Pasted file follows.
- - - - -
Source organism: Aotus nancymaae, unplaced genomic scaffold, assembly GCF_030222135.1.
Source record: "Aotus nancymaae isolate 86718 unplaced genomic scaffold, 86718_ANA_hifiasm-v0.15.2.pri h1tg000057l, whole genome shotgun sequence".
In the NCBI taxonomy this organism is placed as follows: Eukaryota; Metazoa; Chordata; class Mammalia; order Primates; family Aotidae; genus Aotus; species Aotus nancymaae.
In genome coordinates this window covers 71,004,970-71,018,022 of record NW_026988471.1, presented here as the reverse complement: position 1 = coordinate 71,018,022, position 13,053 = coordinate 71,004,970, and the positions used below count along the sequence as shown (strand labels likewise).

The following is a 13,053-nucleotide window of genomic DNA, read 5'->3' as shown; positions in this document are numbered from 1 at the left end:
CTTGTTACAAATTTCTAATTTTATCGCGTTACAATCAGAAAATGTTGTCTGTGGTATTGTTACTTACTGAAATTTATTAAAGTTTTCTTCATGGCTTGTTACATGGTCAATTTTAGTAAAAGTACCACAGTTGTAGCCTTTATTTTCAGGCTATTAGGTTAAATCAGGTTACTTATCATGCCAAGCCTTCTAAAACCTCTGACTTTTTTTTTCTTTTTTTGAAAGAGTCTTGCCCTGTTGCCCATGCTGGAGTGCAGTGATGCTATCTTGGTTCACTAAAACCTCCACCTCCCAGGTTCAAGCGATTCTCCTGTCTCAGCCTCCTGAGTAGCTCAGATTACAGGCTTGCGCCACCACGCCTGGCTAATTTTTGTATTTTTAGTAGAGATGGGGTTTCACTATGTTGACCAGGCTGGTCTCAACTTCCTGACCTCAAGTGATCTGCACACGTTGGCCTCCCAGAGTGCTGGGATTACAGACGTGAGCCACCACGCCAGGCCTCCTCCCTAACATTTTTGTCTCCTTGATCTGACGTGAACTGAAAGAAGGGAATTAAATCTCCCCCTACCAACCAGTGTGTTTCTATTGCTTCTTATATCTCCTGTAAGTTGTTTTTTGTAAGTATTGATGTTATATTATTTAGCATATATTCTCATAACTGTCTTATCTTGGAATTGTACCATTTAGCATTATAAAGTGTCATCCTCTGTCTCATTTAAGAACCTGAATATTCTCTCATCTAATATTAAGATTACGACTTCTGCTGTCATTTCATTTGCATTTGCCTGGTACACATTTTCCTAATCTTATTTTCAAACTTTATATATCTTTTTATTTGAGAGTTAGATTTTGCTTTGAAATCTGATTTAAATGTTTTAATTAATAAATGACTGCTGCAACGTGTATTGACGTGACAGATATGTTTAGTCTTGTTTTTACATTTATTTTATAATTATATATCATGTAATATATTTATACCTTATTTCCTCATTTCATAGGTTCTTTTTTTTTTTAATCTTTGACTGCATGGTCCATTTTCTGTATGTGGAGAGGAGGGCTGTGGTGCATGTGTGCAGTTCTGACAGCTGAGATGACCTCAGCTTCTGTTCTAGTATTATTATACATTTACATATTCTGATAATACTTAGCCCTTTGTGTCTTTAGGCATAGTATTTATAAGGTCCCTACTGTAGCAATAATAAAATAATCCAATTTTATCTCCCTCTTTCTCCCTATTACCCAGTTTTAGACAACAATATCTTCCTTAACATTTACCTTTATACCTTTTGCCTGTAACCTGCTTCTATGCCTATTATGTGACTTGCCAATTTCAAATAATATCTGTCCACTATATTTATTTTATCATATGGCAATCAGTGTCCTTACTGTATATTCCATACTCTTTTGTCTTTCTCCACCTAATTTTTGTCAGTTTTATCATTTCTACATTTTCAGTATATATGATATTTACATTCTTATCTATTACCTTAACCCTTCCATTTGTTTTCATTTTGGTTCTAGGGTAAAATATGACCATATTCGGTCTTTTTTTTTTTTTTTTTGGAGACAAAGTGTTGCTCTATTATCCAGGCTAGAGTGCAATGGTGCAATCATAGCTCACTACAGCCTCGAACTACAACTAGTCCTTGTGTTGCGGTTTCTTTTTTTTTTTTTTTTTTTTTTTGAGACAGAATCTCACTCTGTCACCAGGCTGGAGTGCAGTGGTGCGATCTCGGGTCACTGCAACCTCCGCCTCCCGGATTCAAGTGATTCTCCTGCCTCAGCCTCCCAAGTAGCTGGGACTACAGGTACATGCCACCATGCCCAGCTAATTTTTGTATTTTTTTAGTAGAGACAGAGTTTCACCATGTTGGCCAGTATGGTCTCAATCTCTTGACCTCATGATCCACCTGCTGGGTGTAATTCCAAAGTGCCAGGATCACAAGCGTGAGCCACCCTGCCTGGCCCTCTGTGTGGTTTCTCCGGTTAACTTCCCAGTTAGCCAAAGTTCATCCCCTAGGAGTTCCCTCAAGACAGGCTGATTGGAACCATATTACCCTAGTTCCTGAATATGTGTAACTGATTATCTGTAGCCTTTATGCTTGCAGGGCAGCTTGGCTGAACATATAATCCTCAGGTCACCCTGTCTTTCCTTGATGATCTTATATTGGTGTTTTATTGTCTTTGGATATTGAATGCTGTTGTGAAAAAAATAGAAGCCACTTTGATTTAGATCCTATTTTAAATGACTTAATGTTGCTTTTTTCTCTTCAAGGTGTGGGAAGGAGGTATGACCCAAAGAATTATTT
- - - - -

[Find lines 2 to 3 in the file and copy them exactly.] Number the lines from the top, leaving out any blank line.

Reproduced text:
Source record: "Aotus nancymaae isolate 86718 unplaced genomic scaffold, 86718_ANA_hifiasm-v0.15.2.pri h1tg000057l, whole genome shotgun sequence".
In the NCBI taxonomy this organism is placed as follows: Eukaryota; Metazoa; Chordata; class Mammalia; order Primates; family Aotidae; genus Aotus; species Aotus nancymaae.